June 21, 2024
SNP Genotyping and Analysis

Navigating SNP Genotyping: Unveiling Genetic Variability at Single Nucleotide Positions

Introduction to SNP Genotyping

SNP stands for single nucleotide polymorphism, which refers to variations in single DNA building blocks (nucleotides) between members of the same species. SNP genotyping is a technique used to analyze and detect differences in SNP positions in the genome.

What are SNPs?

SNPs are the most common form of genetic variation among individuals. They occur approximately every 100 to 300 bases along the 3 billion base human genome. Each SNP represents a difference in a single DNA building block, called a nucleotide: A, T, C or G. For example, if a DNA segment from one individual has the nucleotide adenine (A) at a specific position on a chromosome and another individual has guanine (G) at that same position, they differ at that SNP site.

While DNA sequences of all humans are over 99% identical, SNP Genotyping and Analysis  account for genetic variations that occur between individuals and populations. This genetic variation contributes to phenotypic differences between people, such as appearances and susceptibilities to genetic diseases. SNPs can act as biomarkers helping to track how genetic variations shape health, disease, drug response and evolution.

SNP Genotyping and Analysis Methods

Several experimental techniques exist for detection and genotyping of SNPs in the human genome. Common methods for SNP genotyping include:

DNA Microarrays

SNP microarrays allow high-throughput analysis of hundreds of thousands of SNPs simultaneously using hybridization techniques. Known SNP sequences on the microarray react with target DNA from a sample to detect the presence of matching SNPs. Fluorescent labeling quantifies hybridization and determines SNP alleles present. This method is high-throughput but limited by the SNPs already represented on the microarray.

DNA Sequencing

Direct DNA sequencing can detect all SNPs in a given genome region. Sequencing identifies each nucleotide base present and allows determination of differences from a reference sequence. Next-generation sequencing techniques now provide a very cost-effective means of determining whole exome or genome sequences. However, sequencing requires greater effort and bioinformatic analysis than microarray-based methods.

Mass Spectrometry

Mass spectrometric techniques use the ratio of allele-specific ion signals to genotype SNPs. Primer extension determines the terminal base added by DNA polymerase. Ionization and mass analysis identify allele-specific extension products. Mass spectrometry methods provide accurate, high-throughput SNP detection without previous knowledge of SNP alleles.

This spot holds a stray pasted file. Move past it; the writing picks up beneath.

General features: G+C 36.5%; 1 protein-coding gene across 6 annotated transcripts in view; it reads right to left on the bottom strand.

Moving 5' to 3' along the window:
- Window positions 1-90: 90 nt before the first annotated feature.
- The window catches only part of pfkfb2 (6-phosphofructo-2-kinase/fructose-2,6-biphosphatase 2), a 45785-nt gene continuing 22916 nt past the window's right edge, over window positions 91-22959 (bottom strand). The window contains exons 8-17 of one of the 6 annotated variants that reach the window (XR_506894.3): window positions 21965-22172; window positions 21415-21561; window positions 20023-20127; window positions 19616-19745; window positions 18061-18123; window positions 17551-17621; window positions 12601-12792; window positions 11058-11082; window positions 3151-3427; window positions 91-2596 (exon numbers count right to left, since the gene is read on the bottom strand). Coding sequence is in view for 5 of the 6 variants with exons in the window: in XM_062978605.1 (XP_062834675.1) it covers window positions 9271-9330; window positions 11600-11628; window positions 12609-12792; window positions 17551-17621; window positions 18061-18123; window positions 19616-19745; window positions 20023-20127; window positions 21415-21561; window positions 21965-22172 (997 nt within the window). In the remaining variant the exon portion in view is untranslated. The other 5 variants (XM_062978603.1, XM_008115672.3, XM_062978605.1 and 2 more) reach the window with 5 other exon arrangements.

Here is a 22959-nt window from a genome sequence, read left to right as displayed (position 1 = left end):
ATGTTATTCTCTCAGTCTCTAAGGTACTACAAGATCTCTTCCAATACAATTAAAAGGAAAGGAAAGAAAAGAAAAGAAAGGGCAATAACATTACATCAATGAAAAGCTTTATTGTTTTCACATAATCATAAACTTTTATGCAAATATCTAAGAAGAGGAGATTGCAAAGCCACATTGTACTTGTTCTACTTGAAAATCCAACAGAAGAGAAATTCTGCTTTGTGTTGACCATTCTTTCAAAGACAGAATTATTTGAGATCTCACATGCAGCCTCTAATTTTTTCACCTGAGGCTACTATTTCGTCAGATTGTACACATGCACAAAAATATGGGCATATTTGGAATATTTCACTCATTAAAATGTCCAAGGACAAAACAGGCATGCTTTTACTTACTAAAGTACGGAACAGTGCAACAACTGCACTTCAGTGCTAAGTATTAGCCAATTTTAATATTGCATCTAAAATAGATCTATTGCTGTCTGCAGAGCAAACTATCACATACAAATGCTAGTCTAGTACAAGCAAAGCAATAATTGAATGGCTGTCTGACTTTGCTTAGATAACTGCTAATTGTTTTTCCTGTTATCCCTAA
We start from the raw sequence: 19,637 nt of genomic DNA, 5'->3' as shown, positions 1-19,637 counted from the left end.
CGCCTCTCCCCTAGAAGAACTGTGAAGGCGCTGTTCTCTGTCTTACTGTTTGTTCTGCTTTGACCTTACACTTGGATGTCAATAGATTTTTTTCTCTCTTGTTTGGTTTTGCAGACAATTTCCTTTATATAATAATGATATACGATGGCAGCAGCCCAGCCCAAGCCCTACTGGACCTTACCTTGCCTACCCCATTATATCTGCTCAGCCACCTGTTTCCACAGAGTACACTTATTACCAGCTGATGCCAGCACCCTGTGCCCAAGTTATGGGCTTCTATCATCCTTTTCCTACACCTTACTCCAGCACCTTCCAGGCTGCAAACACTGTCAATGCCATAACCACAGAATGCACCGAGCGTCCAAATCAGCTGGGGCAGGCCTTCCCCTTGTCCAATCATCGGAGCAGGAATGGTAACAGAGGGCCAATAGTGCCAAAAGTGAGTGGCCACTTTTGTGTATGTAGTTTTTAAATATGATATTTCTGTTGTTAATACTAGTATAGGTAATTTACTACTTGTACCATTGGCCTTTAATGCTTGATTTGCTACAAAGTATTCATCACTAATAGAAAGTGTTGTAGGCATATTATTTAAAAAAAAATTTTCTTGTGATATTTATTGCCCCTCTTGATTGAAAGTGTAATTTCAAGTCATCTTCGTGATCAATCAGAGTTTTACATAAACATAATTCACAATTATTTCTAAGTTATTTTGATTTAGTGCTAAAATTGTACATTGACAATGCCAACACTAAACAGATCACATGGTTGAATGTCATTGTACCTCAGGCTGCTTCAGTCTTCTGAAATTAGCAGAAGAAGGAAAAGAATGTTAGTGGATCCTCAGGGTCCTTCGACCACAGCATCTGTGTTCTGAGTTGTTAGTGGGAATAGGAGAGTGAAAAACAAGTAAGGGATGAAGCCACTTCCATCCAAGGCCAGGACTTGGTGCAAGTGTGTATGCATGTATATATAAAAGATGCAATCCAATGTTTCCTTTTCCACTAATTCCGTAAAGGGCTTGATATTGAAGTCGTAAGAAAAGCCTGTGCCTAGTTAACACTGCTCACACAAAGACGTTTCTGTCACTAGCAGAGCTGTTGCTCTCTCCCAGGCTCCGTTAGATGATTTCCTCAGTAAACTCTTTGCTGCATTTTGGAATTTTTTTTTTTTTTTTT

Bioinformatics Approaches for SNP Genotyping and Analysis

Raw SNP genotyping data from microarrays or sequencers requires sophisticated bioinformatics analysis to accurately determine genotypes at each SNP position. Commonly used bioinformatic approaches include:

Genotype Calling

Advanced algorithms call genotypes from intensity data by clustering data points into genotype classes. The clustering takes into account factors like copy number variations, contamination, etc. This process compares the experimental data against clustering models which determine the most likely genotype.

Data Filtering

Confounding factors require initial filtering steps. SNPs with low genotyping success rates or those shown to cluster ambiguously are flagged and excluded. Samples that fail quality control metrics are also filtered out to improve accuracy.

Population Stratification Analysis

Subtle population differences can bias genotype-phenotype associations. Stratification analysis examines ancestral backgrounds to infer and correct for cryptic relatedness or differential ancestry. This improves adjustments for genetic variation in epidemiological studies.

haplotype phasing

Haplotype phasing computationally infers which SNP alleles are inherited together on the same chromosome. It analyzes linkage disequilibrium patterns and can improve imputation of ungenotyped SNPs from reference panels of sequenced individuals. Phasing improves fine-mapping of causal variants associated with traits.

Applications and Advantages of High-Throughput SNP Genotyping

A variety of applications now leverage accurate, large-scale SNP genotyping data:

Genetic Mapping and Association Studies

SNP genotyping has revolutionized genome-wide association studies (GWAS) to map genetic variants associated with common diseases. SNPs tag surrounding regions to localize causal variants through linkage disequilibrium. GWAS have mapped >10,000 trait-associated loci so far.

Ancestry and admixed population analysis

Dense SNP arrays serve as fingerprints of ancestral genomes. Genotyping ancient DNA allows tracing of prehistoric population migrations. Analyzing worldwide patterns of linkage disequilibrium infers ancestral recombinations to map global human evolutionary history.

Agricultural and conservation genetics

High-density genotyping enhances selection and breeding in agricultural science. It tracks genetic diversity within endangered populations and optimizes conservation management of wild species. Forensics also uses SNPs for human identification and ancestry inference in missing persons investigations.

Pharmacogenetics and toxicity profiling

Individual variation in drug absorption and metabolism influences therapeutic efficacy and toxicity risks. SNPs help personalize medications by predicting drug responses and adverse reactions. Genotyping enhances precision oncology by matching anticancer therapies to tumor molecular profiles.

*Note:
1. Source: Coherent Market Insights, Public sources, Desk research
2. We have leveraged AI tools to mine information and compile it